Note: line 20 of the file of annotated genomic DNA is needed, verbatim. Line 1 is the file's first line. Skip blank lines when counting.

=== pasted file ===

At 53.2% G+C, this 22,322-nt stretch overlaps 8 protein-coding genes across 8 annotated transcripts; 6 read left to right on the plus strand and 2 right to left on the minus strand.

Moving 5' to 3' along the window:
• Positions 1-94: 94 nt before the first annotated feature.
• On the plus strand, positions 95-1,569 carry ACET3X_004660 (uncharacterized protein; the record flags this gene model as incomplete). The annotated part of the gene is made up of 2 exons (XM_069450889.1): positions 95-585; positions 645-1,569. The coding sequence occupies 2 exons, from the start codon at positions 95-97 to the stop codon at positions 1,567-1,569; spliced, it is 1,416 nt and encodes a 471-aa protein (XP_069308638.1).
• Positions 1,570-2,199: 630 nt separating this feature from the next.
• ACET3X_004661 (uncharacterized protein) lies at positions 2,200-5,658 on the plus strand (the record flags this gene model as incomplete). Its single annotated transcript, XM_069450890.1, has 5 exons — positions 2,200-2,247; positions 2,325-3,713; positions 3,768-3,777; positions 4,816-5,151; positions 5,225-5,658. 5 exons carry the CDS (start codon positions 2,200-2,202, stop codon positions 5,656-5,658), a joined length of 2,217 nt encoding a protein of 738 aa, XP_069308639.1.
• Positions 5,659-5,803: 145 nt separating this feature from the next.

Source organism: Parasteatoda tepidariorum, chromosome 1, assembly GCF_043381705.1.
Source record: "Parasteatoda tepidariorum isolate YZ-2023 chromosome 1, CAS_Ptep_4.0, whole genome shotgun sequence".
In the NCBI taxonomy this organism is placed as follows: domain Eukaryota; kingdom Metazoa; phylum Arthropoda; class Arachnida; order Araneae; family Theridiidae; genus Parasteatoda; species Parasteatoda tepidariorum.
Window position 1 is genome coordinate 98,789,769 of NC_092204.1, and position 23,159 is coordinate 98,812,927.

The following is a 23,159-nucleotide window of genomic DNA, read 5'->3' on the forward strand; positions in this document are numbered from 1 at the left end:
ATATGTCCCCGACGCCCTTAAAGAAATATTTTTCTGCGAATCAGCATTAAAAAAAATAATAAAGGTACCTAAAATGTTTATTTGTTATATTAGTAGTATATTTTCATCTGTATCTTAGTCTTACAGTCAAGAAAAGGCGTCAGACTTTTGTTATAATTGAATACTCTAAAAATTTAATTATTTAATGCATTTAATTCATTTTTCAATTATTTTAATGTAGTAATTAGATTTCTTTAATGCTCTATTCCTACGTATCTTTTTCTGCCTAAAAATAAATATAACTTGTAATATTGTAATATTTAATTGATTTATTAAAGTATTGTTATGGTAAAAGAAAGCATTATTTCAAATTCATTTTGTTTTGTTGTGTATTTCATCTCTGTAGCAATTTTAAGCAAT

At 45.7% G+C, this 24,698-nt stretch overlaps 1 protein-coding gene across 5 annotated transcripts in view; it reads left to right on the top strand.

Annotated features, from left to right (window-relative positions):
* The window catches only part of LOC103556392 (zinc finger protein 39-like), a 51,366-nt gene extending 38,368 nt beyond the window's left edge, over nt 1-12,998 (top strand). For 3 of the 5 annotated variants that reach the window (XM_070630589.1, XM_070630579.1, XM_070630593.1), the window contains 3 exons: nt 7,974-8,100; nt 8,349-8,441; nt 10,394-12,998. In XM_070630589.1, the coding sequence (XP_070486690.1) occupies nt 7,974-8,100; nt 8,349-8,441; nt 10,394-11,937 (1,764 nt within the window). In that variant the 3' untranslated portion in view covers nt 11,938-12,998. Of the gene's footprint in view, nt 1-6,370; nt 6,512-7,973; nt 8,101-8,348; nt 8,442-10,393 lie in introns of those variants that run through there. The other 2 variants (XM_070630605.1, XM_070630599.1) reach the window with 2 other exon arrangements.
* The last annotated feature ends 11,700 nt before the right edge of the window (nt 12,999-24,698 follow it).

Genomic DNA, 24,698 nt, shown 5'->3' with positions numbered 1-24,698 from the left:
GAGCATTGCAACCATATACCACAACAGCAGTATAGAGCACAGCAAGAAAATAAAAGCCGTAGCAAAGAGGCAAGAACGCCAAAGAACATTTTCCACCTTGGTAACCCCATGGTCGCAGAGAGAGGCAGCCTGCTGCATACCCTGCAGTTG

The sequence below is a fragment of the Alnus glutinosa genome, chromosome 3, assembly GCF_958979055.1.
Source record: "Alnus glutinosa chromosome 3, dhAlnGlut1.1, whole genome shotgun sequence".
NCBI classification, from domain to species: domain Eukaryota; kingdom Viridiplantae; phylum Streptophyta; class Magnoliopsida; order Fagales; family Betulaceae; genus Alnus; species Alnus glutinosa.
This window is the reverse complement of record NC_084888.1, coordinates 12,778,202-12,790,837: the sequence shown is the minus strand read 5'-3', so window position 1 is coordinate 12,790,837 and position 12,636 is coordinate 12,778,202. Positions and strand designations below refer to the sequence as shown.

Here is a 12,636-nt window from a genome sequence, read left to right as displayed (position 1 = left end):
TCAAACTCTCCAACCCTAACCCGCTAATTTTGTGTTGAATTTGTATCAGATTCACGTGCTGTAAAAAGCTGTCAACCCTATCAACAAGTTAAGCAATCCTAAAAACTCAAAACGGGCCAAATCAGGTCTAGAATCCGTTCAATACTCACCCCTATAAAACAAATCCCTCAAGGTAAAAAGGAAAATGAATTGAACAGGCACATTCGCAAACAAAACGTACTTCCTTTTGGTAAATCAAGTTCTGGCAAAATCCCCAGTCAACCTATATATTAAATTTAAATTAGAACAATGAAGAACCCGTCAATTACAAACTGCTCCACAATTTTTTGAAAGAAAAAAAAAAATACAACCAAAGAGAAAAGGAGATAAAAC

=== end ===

The sequence below is a fragment of the Alnus glutinosa genome, chromosome 3, assembly GCF_958979055.1.